It's no secret that it's a difficult time to be Muslim in the United States.

Take for example the rising rates of anti-Muslim hate crimes. Or the recent Supreme Court ruling upholding the Muslim ban. Or the misguided "anti-Sharia" marches that descend upon U.S. cities several times a year. Or the time when President Trump told CNN that he believes "Islam hates us."

As a result, a lot of Muslims feel as if they're treated as outsiders or enemies of the state.

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Courtesy of Chef El-Amin
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When non-essential businesses in NYC were ordered to close in March, restaurants across the five boroughs were tasked to pivot fast or risk shuttering their doors for good.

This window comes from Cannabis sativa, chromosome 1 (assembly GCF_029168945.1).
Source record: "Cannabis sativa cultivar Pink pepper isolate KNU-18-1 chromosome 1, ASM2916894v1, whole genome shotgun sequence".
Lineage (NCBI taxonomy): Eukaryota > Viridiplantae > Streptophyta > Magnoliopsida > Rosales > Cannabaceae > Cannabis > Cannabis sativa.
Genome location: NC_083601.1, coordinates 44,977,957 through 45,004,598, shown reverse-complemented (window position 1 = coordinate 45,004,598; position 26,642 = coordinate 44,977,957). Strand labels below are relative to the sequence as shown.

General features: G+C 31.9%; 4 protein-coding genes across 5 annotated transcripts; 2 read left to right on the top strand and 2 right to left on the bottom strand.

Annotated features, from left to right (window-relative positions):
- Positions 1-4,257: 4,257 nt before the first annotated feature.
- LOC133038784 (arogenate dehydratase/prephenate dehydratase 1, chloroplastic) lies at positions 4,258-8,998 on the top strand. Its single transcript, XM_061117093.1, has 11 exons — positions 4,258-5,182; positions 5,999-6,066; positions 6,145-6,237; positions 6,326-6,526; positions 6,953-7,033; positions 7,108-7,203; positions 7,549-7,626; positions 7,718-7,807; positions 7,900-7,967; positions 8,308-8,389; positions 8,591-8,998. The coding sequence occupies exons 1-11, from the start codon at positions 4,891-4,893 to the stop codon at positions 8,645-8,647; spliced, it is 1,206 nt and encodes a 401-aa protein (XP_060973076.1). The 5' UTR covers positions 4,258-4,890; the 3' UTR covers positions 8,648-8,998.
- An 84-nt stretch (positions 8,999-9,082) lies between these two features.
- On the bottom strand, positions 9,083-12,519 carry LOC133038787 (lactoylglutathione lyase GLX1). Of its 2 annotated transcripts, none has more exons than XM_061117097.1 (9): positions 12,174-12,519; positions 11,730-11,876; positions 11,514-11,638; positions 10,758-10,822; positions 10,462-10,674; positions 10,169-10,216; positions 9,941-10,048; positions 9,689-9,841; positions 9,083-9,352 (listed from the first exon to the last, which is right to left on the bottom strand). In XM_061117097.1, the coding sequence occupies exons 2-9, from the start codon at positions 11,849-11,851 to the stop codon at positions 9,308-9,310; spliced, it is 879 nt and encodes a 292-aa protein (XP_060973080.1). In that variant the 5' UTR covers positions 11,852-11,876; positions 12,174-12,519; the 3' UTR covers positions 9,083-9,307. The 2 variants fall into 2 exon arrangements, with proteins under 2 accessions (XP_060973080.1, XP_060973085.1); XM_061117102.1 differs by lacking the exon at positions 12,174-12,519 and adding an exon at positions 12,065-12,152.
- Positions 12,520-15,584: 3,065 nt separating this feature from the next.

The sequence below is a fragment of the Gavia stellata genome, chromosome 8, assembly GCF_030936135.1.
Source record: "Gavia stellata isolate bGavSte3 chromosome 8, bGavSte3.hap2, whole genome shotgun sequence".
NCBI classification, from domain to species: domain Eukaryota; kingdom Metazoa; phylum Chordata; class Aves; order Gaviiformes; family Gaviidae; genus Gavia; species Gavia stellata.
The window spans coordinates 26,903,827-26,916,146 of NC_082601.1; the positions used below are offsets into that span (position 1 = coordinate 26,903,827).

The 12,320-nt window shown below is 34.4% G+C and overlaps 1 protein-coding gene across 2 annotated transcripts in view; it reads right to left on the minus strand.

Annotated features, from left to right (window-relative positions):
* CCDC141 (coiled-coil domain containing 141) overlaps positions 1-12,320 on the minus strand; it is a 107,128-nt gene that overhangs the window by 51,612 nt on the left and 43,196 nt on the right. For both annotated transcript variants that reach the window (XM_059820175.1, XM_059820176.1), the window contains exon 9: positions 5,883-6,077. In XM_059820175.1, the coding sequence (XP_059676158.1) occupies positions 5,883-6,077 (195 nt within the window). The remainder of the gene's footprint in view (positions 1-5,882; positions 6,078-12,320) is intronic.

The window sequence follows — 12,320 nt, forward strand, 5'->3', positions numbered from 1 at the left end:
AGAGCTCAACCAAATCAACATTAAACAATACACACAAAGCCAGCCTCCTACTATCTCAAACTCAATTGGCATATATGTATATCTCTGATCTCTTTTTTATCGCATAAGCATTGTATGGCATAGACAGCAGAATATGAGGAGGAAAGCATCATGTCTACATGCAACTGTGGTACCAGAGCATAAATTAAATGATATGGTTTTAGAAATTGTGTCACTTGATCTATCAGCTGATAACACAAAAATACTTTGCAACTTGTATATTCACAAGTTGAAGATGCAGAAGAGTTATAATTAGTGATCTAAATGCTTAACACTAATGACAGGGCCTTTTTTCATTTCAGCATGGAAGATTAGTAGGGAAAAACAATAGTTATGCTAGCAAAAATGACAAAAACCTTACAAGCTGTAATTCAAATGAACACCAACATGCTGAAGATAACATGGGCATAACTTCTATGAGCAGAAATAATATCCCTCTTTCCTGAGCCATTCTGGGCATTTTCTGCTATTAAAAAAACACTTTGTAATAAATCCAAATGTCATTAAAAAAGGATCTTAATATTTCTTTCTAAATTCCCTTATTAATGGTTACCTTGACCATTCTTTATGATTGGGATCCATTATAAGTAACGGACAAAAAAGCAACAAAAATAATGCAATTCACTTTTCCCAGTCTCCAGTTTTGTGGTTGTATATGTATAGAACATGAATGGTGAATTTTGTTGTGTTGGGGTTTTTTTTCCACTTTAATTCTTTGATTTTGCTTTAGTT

The impact on the city's once vibrant restaurant scene was immediate and devastating. A national survey found that 250,000 people were laid off within 22 days and almost $2 billion in revenue was lost. And soon, numerous restaurant closures became permanent as the pandemic raged on and businesses were unable to keep up with rent and utility payments.

Hot Bread Kitchen, a New York City-based nonprofit and incubator that has assisted more than 275 local businesses in the food industry, knew they needed to support their affiliated restaurants in a new light to navigate the financial complexities of shifting business models and applying for loans.

According to Hot Bread Kitchen's CEO Shaolee Sen, shortly after the shutdown began, a third of restaurant workers that they support had been laid off and another third were furloughed.

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